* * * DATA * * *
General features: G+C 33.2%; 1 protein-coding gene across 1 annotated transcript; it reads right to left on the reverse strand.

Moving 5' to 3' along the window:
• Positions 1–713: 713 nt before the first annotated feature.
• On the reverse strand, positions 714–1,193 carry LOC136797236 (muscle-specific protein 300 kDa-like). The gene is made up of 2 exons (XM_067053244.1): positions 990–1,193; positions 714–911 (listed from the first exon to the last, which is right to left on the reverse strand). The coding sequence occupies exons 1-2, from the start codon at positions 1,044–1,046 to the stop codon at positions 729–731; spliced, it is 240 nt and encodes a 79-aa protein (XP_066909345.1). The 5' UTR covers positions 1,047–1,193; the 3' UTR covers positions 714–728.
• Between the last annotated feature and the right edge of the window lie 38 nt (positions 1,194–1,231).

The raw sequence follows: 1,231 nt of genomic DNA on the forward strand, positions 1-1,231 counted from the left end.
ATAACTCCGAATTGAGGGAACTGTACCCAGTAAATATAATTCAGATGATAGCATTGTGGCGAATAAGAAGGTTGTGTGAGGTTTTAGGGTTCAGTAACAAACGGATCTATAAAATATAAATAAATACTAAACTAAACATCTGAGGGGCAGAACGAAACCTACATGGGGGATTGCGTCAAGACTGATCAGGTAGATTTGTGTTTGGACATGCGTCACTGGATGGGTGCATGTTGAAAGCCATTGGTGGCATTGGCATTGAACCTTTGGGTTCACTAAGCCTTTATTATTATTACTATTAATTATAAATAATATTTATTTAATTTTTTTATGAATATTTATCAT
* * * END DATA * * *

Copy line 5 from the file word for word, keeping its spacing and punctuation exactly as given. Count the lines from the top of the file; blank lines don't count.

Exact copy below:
• Between the last annotated feature and the right edge of the window lie 38 nt (positions 1,194–1,231).